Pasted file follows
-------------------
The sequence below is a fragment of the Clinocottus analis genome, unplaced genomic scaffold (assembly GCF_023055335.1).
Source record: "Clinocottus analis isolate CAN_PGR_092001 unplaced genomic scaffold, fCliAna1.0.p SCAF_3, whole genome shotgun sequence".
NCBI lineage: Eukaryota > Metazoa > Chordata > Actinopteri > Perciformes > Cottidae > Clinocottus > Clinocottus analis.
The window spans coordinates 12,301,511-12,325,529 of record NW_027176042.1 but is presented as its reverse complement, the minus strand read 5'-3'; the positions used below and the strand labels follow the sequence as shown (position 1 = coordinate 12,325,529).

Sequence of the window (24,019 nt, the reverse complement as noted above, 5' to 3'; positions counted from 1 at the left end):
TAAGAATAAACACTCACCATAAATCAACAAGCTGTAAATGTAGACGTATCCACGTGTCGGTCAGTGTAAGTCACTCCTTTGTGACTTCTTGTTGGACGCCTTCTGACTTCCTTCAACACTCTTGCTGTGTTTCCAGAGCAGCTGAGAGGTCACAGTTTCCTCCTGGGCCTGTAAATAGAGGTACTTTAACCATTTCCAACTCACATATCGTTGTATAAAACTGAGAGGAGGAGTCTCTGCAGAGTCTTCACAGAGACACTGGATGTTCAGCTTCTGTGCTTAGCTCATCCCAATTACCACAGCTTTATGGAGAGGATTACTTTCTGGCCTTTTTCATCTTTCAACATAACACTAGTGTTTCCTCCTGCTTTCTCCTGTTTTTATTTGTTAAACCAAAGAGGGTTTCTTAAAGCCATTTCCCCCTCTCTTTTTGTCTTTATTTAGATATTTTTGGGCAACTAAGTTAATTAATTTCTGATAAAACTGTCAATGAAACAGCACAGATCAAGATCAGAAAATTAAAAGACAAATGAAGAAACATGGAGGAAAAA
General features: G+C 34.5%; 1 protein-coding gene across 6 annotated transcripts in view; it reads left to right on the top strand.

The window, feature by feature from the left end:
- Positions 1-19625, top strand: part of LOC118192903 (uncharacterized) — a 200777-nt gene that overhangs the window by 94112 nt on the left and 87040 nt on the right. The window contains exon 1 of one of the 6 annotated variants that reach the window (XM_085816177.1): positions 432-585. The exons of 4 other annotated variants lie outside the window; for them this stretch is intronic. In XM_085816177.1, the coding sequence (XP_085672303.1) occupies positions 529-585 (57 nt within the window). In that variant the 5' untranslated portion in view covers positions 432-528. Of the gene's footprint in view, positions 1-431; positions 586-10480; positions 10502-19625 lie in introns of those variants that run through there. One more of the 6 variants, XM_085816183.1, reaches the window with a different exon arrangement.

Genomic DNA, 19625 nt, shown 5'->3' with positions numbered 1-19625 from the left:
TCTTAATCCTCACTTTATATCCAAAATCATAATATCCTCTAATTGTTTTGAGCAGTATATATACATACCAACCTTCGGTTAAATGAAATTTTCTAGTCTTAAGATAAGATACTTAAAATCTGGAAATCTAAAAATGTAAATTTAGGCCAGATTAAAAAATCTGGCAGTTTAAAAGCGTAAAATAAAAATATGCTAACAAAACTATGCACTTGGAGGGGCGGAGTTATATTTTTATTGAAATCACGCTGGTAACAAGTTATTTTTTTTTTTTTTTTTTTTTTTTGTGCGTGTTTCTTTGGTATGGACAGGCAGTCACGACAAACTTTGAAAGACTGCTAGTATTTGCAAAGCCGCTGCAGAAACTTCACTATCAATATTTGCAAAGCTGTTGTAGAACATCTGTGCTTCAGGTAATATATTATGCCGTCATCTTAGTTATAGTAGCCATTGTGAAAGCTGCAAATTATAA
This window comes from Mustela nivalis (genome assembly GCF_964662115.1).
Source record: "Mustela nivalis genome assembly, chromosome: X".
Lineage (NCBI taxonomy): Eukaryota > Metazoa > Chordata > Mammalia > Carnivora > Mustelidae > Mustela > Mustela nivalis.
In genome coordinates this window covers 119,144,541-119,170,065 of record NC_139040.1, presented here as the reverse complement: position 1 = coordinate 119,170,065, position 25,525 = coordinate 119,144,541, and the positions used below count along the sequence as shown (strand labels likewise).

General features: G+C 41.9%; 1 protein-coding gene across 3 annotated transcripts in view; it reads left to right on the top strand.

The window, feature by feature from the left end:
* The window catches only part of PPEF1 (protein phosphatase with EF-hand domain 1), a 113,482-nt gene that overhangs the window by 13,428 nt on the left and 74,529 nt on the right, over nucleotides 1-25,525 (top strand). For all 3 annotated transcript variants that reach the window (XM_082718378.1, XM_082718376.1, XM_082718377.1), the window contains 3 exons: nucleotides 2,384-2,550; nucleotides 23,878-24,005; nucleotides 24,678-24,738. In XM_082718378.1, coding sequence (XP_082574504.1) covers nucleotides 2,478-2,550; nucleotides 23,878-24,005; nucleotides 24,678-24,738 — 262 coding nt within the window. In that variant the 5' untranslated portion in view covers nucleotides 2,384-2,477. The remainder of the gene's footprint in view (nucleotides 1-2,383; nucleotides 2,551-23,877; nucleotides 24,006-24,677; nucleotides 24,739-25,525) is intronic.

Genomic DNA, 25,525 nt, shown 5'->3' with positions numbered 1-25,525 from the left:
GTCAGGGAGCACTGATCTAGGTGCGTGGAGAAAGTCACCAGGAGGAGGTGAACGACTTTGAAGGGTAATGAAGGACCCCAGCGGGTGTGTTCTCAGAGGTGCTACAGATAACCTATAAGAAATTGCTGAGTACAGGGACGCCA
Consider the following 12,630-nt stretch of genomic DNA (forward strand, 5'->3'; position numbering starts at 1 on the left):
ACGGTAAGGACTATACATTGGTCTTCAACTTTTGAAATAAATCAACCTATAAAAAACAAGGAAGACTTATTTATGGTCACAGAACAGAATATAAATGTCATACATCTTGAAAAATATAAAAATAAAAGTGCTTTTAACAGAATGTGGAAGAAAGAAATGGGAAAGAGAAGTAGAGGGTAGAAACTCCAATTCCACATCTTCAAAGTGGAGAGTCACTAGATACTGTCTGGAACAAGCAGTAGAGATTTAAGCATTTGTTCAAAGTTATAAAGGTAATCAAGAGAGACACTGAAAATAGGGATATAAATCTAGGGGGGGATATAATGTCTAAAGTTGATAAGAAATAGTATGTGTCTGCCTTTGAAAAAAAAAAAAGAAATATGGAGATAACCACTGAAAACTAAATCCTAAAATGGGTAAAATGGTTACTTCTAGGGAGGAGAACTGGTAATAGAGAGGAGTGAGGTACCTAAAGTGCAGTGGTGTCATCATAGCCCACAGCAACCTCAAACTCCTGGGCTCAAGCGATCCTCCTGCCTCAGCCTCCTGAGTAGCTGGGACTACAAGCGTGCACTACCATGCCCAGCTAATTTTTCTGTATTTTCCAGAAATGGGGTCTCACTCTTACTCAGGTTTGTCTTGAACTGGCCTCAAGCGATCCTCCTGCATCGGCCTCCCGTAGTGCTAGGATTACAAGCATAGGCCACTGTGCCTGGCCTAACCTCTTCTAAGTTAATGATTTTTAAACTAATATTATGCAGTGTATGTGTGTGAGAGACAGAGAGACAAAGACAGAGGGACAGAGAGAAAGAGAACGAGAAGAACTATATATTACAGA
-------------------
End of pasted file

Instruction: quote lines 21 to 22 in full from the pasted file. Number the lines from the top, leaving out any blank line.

Consider the following 12,630-nt stretch of genomic DNA (forward strand, 5'->3'; position numbering starts at 1 on the left):
ACGGTAAGGACTATACATTGGTCTTCAACTTTTGAAATAAATCAACCTATAAAAAACAAGGAAGACTTATTTATGGTCACAGAACAGAATATAAATGTCATACATCTTGAAAAATATAAAAATAAAAGTGCTTTTAACAGAATGTGGAAGAAAGAAATGGGAAAGAGAAGTAGAGGGTAGAAACTCCAATTCCACATCTTCAAAGTGGAGAGTCACTAGATACTGTCTGGAACAAGCAGTAGAGATTTAAGCATTTGTTCAAAGTTATAAAGGTAATCAAGAGAGACACTGAAAATAGGGATATAAATCTAGGGGGGGATATAATGTCTAAAGTTGATAAGAAATAGTATGTGTCTGCCTTTGAAAAAAAAAAAAGAAATATGGAGATAACCACTGAAAACTAAATCCTAAAATGGGTAAAATGGTTACTTCTAGGGAGGAGAACTGGTAATAGAGAGGAGTGAGGTACCTAAAGTGCAGTGGTGTCATCATAGCCCACAGCAACCTCAAACTCCTGGGCTCAAGCGATCCTCCTGCCTCAGCCTCCTGAGTAGCTGGGACTACAAGCGTGCACTACCATGCCCAGCTAATTTTTCTGTATTTTCCAGAAATGGGGTCTCACTCTTACTCAGGTTTGTCTTGAACTGGCCTCAAGCGATCCTCCTGCATCGGCCTCCCGTAGTGCTAGGATTACAAGCATAGGCCACTGTGCCTGGCCTAACCTCTTCTAAGTTAATGATTTTTAAACTAATATTATGCAGTGTATGTGTGTGAGAGACAGAGAGACAAAGACAGAGGGACAGAGAGAAAGAGAACGAGAAGAACTATATATTACAGA